I suggest printing this template to make sure that your printer is properly configured to produce an APA page. It should produce no more than 27 lines per page, plus the header. The text block should be surrounded by 1″ margins on all four sides. Each page should have a manuscript page header, not to be confused with the “running head” described in the APA Publication Manual (sec. 5.15).


Coon, D., Mitterer, JO. (2013). Introduction to Psychology Gateways to Mind and Behaviour 13e. Beltmont: Wadsworth, Cengage Learning. National Institutes of Health. (2009). Schizophrenia. US Department of Health and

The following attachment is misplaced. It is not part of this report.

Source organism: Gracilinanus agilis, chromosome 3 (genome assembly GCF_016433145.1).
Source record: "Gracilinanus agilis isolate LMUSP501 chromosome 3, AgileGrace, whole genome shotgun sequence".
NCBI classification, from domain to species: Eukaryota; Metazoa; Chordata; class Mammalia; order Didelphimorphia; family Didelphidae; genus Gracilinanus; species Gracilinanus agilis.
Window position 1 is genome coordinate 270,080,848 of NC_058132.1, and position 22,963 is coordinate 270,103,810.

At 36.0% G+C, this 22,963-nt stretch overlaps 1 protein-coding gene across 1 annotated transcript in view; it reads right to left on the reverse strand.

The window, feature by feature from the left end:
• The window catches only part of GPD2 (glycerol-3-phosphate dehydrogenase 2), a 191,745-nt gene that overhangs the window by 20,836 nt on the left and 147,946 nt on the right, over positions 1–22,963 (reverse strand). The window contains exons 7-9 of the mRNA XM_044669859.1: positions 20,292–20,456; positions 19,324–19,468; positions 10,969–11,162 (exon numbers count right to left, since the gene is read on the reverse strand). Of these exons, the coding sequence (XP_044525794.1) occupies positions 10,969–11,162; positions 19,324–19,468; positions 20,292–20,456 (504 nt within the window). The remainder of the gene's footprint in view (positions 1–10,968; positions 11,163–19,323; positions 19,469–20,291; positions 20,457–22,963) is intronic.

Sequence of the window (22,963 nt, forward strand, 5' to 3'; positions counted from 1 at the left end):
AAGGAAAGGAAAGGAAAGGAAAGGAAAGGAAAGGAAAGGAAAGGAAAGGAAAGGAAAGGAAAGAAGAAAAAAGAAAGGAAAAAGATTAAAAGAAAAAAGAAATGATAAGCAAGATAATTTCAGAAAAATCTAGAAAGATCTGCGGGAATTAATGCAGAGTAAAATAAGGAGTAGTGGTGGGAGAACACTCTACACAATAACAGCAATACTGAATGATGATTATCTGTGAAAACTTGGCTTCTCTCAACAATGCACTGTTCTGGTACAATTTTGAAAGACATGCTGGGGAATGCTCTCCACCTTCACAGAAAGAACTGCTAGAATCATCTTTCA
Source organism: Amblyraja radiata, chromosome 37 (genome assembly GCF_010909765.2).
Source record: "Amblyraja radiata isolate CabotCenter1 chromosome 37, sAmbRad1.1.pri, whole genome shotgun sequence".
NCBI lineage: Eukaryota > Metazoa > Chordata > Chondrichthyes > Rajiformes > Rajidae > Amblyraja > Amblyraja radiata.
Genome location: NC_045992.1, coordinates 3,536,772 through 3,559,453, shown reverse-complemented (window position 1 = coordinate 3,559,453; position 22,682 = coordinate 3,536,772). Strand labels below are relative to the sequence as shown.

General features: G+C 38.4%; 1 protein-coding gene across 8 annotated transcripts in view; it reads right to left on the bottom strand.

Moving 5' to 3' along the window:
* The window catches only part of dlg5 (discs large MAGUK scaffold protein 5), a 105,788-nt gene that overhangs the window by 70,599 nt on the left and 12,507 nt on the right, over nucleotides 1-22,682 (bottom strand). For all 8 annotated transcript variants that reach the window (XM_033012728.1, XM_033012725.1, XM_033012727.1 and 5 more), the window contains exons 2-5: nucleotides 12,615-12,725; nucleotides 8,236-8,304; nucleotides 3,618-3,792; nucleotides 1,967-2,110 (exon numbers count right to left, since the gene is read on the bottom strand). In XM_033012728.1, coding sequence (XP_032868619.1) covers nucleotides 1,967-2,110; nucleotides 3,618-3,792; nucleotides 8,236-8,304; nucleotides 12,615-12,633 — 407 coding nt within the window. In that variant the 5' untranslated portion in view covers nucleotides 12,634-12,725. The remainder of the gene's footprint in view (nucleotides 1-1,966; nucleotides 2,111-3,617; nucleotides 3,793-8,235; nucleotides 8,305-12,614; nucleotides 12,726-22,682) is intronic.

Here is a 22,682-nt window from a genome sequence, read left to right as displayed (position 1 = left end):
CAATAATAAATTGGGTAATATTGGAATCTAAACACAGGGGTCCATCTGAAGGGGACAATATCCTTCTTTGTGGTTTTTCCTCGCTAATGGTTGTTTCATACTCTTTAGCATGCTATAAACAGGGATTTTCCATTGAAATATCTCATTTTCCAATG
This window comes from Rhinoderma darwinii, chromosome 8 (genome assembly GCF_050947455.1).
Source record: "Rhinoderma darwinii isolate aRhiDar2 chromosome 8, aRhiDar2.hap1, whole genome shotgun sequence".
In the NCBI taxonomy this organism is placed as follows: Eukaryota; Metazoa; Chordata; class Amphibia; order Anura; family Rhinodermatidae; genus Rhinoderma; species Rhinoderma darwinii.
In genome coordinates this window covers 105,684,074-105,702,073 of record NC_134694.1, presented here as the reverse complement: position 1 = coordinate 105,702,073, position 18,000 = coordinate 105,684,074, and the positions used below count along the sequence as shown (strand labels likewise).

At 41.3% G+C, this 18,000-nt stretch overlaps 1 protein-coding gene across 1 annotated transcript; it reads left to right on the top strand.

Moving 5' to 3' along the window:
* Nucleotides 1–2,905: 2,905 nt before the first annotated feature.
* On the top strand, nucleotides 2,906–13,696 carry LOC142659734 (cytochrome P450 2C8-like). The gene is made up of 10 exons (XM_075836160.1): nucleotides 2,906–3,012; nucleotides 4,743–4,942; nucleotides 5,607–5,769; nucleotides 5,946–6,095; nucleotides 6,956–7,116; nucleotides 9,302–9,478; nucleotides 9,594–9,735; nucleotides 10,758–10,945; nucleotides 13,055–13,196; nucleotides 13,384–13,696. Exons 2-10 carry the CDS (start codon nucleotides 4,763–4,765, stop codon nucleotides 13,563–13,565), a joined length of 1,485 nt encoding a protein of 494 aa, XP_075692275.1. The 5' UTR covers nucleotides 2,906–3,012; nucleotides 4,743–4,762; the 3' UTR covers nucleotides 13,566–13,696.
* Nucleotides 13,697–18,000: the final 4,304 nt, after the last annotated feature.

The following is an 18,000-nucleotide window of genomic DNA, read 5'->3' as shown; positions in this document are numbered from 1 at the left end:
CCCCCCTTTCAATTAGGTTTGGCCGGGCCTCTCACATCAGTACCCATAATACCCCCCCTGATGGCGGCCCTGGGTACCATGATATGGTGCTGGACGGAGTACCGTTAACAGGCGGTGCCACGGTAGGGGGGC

Human Services. Retrieved from: http://www.nimh.nih.gov/health/publications/schizophrenia-easy-to-read/nimh-schizophrenia-quadfold.pdf Schizophrenia. (2014). In Wikipedia, The Free Encyclopedia. Retrieved from http://en.wikipedia.org/wiki/Schizophrenia Psychology Information Online. (2014). Schizophrenia. Retrieved from http://psychologyinfo.com/schizophrenia/ All Psych Online (2009, November 29). Schizophrenia. Retrieved from http://allpsych.com/disorders/psychotic/schizophrenia.html.

Doe, J. Q. (1999, 12 August). Title of an article. Title of a Magazine, 212, 23. Doe, J. R. (1987). Title of an article. Title of a Scholarly Journal, 35, 112-128. Lastname, F. (1998). Title of a sample book. City: Publisher. Maner, M. (1999, 14 April). Women and eighteenth-century literature. Retrieved August 9, 1999 from the World Wide Web: http://www.wright.edu/~martin.maner/18cwom99.html